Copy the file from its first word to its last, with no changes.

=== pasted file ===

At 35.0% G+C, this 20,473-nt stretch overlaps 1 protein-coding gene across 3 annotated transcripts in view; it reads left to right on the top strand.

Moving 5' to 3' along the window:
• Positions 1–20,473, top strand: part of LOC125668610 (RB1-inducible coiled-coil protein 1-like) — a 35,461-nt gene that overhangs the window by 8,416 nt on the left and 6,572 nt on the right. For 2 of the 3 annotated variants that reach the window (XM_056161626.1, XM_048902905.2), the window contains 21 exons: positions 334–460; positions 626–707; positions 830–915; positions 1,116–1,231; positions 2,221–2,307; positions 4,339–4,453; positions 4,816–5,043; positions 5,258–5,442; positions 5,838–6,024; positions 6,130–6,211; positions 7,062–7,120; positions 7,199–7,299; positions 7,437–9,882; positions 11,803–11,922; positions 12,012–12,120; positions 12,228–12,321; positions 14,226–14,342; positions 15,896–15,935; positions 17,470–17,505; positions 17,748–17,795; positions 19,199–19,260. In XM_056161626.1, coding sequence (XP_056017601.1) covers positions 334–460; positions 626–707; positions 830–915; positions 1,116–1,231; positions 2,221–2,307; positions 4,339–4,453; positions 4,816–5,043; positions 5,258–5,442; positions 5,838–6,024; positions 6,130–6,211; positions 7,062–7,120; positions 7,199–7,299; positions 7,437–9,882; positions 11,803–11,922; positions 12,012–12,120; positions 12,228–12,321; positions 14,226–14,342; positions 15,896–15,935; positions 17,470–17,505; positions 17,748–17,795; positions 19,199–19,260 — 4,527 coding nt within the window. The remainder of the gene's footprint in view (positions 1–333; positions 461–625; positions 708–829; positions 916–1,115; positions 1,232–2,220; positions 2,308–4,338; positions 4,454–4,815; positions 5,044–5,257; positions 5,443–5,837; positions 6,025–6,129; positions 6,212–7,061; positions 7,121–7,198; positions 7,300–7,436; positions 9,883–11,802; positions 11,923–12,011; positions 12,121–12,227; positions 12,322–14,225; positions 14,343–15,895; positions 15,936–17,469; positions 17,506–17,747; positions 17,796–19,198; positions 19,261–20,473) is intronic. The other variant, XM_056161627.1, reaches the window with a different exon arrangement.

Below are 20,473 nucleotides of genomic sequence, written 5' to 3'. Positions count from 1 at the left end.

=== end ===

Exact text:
At 35.0% G+C, this 20,473-nt stretch overlaps 1 protein-coding gene across 3 annotated transcripts in view; it reads left to right on the top strand.

Moving 5' to 3' along the window:
• Positions 1–20,473, top strand: part of LOC125668610 (RB1-inducible coiled-coil protein 1-like) — a 35,461-nt gene that overhangs the window by 8,416 nt on the left and 6,572 nt on the right. For 2 of the 3 annotated variants that reach the window (XM_056161626.1, XM_048902905.2), the window contains 21 exons: positions 334–460; positions 626–707; positions 830–915; positions 1,116–1,231; positions 2,221–2,307; positions 4,339–4,453; positions 4,816–5,043; positions 5,258–5,442; positions 5,838–6,024; positions 6,130–6,211; positions 7,062–7,120; positions 7,199–7,299; positions 7,437–9,882; positions 11,803–11,922; positions 12,012–12,120; positions 12,228–12,321; positions 14,226–14,342; positions 15,896–15,935; positions 17,470–17,505; positions 17,748–17,795; positions 19,199–19,260. In XM_056161626.1, coding sequence (XP_056017601.1) covers positions 334–460; positions 626–707; positions 830–915; positions 1,116–1,231; positions 2,221–2,307; positions 4,339–4,453; positions 4,816–5,043; positions 5,258–5,442; positions 5,838–6,024; positions 6,130–6,211; positions 7,062–7,120; positions 7,199–7,299; positions 7,437–9,882; positions 11,803–11,922; positions 12,012–12,120; positions 12,228–12,321; positions 14,226–14,342; positions 15,896–15,935; positions 17,470–17,505; positions 17,748–17,795; positions 19,199–19,260 — 4,527 coding nt within the window. The remainder of the gene's footprint in view (positions 1–333; positions 461–625; positions 708–829; positions 916–1,115; positions 1,232–2,220; positions 2,308–4,338; positions 4,454–4,815; positions 5,044–5,257; positions 5,443–5,837; positions 6,025–6,129; positions 6,212–7,061; positions 7,121–7,198; positions 7,300–7,436; positions 9,883–11,802; positions 11,923–12,011; positions 12,121–12,227; positions 12,322–14,225; positions 14,343–15,895; positions 15,936–17,469; positions 17,506–17,747; positions 17,796–19,198; positions 19,261–20,473) is intronic. The other variant, XM_056161627.1, reaches the window with a different exon arrangement.

Below are 20,473 nucleotides of genomic sequence, written 5' to 3'. Positions count from 1 at the left end.